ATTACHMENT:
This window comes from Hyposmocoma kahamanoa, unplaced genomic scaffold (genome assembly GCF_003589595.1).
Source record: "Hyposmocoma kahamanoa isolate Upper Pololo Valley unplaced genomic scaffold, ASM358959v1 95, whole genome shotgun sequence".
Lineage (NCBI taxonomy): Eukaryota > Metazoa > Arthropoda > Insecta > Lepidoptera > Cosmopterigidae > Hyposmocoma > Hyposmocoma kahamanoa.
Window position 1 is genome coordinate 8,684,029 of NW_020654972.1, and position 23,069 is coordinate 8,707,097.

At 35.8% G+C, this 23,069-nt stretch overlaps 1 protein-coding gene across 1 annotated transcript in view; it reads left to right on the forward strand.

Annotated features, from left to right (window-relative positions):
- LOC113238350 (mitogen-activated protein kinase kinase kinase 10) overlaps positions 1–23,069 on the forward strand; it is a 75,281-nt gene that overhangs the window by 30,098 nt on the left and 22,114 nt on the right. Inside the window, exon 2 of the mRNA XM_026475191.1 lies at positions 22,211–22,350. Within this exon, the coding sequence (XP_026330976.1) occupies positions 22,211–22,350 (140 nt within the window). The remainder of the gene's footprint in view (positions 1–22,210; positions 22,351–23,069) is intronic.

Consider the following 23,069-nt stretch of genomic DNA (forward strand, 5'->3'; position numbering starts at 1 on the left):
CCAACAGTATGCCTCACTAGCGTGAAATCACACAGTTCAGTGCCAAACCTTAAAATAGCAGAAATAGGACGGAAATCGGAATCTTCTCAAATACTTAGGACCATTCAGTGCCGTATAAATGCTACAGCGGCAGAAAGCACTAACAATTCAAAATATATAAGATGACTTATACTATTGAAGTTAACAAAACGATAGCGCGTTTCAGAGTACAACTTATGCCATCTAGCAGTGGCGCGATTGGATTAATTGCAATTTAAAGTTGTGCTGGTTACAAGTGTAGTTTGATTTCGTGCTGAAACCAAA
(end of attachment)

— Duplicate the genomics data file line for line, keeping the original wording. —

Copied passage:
This window comes from Hyposmocoma kahamanoa, unplaced genomic scaffold (genome assembly GCF_003589595.1).
Source record: "Hyposmocoma kahamanoa isolate Upper Pololo Valley unplaced genomic scaffold, ASM358959v1 95, whole genome shotgun sequence".
Lineage (NCBI taxonomy): Eukaryota > Metazoa > Arthropoda > Insecta > Lepidoptera > Cosmopterigidae > Hyposmocoma > Hyposmocoma kahamanoa.
Window position 1 is genome coordinate 8,684,029 of NW_020654972.1, and position 23,069 is coordinate 8,707,097.

At 35.8% G+C, this 23,069-nt stretch overlaps 1 protein-coding gene across 1 annotated transcript in view; it reads left to right on the forward strand.

Annotated features, from left to right (window-relative positions):
- LOC113238350 (mitogen-activated protein kinase kinase kinase 10) overlaps positions 1–23,069 on the forward strand; it is a 75,281-nt gene that overhangs the window by 30,098 nt on the left and 22,114 nt on the right. Inside the window, exon 2 of the mRNA XM_026475191.1 lies at positions 22,211–22,350. Within this exon, the coding sequence (XP_026330976.1) occupies positions 22,211–22,350 (140 nt within the window). The remainder of the gene's footprint in view (positions 1–22,210; positions 22,351–23,069) is intronic.

Consider the following 23,069-nt stretch of genomic DNA (forward strand, 5'->3'; position numbering starts at 1 on the left):
CCAACAGTATGCCTCACTAGCGTGAAATCACACAGTTCAGTGCCAAACCTTAAAATAGCAGAAATAGGACGGAAATCGGAATCTTCTCAAATACTTAGGACCATTCAGTGCCGTATAAATGCTACAGCGGCAGAAAGCACTAACAATTCAAAATATATAAGATGACTTATACTATTGAAGTTAACAAAACGATAGCGCGTTTCAGAGTACAACTTATGCCATCTAGCAGTGGCGCGATTGGATTAATTGCAATTTAAAGTTGTGCTGGTTACAAGTGTAGTTTGATTTCGTGCTGAAACCAAA